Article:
“Oh, the clitoris is. . . ” Cute W begins, and “I’ll show you on the model. . . ” I begin, but we’re drowned out. She’s plugged her ears and started singing “la, la, la.”
Cute W and I smile at each other, conceding defeat. Officially time to leave her be. She unplugs her ears, still laughing.
We separate again. Cute W is off to soccer, I head to pick up J from gymnastics.
When we arrive home, J sits down at the dinner table, takes a look around, then gets up and tucks the female anatomy model into our pretty new corner cabinet. I raise my eyebrows.
“Do you mind?” she asks wearily. “It’s just. . . I’m trying to eat.”
I sigh and pack the model back into its box. I’m returning it today.
October 11, 2012 8 Comments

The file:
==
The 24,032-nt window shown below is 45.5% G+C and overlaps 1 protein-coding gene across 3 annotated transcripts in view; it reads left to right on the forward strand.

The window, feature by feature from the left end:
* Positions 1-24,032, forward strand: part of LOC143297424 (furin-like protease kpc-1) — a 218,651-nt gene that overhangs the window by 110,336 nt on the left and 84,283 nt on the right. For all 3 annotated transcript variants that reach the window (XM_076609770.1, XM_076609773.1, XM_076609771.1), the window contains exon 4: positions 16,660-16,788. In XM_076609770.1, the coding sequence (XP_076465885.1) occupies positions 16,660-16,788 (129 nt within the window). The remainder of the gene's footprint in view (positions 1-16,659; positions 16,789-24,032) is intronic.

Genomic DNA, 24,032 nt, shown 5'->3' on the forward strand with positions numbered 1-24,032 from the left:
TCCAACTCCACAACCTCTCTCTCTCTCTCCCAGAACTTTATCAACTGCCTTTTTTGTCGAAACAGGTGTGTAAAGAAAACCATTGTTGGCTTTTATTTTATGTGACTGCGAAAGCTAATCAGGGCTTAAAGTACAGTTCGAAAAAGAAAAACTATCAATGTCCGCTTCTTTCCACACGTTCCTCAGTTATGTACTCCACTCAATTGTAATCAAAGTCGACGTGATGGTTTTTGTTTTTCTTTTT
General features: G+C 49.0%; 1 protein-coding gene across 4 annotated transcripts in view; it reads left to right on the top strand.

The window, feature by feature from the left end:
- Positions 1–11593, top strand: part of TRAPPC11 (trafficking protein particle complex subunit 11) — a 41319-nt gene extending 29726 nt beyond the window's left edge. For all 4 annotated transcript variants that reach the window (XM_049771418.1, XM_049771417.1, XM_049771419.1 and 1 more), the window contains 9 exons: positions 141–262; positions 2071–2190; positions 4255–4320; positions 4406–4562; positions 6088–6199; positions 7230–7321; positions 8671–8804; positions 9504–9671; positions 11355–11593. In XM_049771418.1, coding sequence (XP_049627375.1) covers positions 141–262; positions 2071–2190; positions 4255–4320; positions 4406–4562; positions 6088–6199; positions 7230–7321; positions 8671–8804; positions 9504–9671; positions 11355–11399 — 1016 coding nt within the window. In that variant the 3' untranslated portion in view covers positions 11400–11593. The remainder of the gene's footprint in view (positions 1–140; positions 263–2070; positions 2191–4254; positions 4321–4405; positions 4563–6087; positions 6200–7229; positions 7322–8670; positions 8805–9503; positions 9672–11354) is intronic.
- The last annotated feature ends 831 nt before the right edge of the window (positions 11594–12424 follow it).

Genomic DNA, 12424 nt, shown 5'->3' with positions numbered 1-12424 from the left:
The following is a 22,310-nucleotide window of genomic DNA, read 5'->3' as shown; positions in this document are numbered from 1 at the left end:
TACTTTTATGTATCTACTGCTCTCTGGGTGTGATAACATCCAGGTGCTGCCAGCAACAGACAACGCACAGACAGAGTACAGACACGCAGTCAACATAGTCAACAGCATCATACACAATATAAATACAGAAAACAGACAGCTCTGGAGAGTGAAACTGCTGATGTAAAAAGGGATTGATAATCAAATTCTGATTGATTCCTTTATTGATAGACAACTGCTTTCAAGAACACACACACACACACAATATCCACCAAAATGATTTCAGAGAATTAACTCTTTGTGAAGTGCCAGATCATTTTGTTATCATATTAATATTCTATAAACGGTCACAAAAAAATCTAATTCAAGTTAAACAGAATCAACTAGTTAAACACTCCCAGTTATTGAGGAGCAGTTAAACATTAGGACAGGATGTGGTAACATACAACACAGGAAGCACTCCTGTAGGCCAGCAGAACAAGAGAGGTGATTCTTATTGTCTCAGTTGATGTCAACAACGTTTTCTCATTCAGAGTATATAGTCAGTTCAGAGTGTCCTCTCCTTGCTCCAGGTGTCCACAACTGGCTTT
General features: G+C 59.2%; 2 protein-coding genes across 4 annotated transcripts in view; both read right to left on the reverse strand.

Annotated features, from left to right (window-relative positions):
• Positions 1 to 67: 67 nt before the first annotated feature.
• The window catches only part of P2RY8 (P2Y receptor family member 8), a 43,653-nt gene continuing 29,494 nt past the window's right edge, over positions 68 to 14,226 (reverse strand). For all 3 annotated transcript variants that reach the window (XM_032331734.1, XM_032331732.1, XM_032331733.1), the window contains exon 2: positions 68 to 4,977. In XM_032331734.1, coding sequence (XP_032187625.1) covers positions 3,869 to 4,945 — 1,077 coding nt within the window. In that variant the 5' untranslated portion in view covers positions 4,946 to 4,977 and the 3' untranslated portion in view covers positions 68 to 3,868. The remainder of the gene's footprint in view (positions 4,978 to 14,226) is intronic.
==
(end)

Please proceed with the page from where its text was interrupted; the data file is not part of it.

Cute W was out of town last night. This was a particular bummer because it was J’s birthday. They were both a little sad, missing each other. When we sang happy birthday after dinner, Cute W sang from speaker phone. Then it was time for cupcakes and bed for the girls, and Cute W was heading out to a bar to schmooze with colleagues. He was excited because this conference had him reuniting with an old friend, from our pre-kids, living-in-the-city era, when Cute W had a whole gang of whip-smart, super-motivated, and interesting co-workers. We rarely see most of them these days, so there was quite a bit of catching up to do. As the kids dove into cupcakes and ice cream, I pulled Cute W off speaker phone to ask how our old friend L was doing. She has twin boys just a bit older than J and a 3-year-old girl, and she still works full-time in Manhattan even though they’ve moved out to the suburbs. She leaves the house at 7:30 am and doesn’t return until 7 pm each day. They’ve got a nanny.